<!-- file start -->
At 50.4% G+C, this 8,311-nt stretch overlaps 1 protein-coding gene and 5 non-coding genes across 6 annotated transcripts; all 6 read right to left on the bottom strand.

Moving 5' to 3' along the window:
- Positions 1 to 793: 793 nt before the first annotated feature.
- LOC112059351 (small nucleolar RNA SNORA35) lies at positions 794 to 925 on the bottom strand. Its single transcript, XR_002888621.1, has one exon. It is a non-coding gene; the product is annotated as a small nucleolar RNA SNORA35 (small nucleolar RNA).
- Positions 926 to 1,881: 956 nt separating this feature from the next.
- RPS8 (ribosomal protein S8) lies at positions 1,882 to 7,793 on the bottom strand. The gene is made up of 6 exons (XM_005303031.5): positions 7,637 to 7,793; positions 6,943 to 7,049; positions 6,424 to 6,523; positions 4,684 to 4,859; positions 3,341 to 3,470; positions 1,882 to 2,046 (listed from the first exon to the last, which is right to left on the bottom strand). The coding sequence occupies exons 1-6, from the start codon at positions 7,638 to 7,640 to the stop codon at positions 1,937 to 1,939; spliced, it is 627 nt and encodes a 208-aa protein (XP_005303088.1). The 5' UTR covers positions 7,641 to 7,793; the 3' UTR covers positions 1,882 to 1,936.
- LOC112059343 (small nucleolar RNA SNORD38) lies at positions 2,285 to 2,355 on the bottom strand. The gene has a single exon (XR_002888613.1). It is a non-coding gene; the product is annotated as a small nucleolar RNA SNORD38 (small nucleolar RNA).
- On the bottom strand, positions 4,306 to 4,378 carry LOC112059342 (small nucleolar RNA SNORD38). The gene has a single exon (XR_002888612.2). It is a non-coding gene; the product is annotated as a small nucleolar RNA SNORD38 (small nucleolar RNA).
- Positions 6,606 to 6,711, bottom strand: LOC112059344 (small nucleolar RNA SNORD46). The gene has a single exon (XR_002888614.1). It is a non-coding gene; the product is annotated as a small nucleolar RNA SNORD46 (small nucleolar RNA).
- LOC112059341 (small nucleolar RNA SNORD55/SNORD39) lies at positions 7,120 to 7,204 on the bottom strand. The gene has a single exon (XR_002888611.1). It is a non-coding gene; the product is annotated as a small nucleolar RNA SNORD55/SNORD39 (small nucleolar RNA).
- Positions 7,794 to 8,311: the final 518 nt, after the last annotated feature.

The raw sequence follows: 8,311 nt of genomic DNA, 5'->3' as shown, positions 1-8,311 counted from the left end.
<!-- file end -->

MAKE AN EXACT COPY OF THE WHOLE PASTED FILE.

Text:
At 50.4% G+C, this 8,311-nt stretch overlaps 1 protein-coding gene and 5 non-coding genes across 6 annotated transcripts; all 6 read right to left on the bottom strand.

Moving 5' to 3' along the window:
- Positions 1 to 793: 793 nt before the first annotated feature.
- LOC112059351 (small nucleolar RNA SNORA35) lies at positions 794 to 925 on the bottom strand. Its single transcript, XR_002888621.1, has one exon. It is a non-coding gene; the product is annotated as a small nucleolar RNA SNORA35 (small nucleolar RNA).
- Positions 926 to 1,881: 956 nt separating this feature from the next.
- RPS8 (ribosomal protein S8) lies at positions 1,882 to 7,793 on the bottom strand. The gene is made up of 6 exons (XM_005303031.5): positions 7,637 to 7,793; positions 6,943 to 7,049; positions 6,424 to 6,523; positions 4,684 to 4,859; positions 3,341 to 3,470; positions 1,882 to 2,046 (listed from the first exon to the last, which is right to left on the bottom strand). The coding sequence occupies exons 1-6, from the start codon at positions 7,638 to 7,640 to the stop codon at positions 1,937 to 1,939; spliced, it is 627 nt and encodes a 208-aa protein (XP_005303088.1). The 5' UTR covers positions 7,641 to 7,793; the 3' UTR covers positions 1,882 to 1,936.
- LOC112059343 (small nucleolar RNA SNORD38) lies at positions 2,285 to 2,355 on the bottom strand. The gene has a single exon (XR_002888613.1). It is a non-coding gene; the product is annotated as a small nucleolar RNA SNORD38 (small nucleolar RNA).
- On the bottom strand, positions 4,306 to 4,378 carry LOC112059342 (small nucleolar RNA SNORD38). The gene has a single exon (XR_002888612.2). It is a non-coding gene; the product is annotated as a small nucleolar RNA SNORD38 (small nucleolar RNA).
- Positions 6,606 to 6,711, bottom strand: LOC112059344 (small nucleolar RNA SNORD46). The gene has a single exon (XR_002888614.1). It is a non-coding gene; the product is annotated as a small nucleolar RNA SNORD46 (small nucleolar RNA).
- LOC112059341 (small nucleolar RNA SNORD55/SNORD39) lies at positions 7,120 to 7,204 on the bottom strand. The gene has a single exon (XR_002888611.1). It is a non-coding gene; the product is annotated as a small nucleolar RNA SNORD55/SNORD39 (small nucleolar RNA).
- Positions 7,794 to 8,311: the final 518 nt, after the last annotated feature.

The raw sequence follows: 8,311 nt of genomic DNA, 5'->3' as shown, positions 1-8,311 counted from the left end.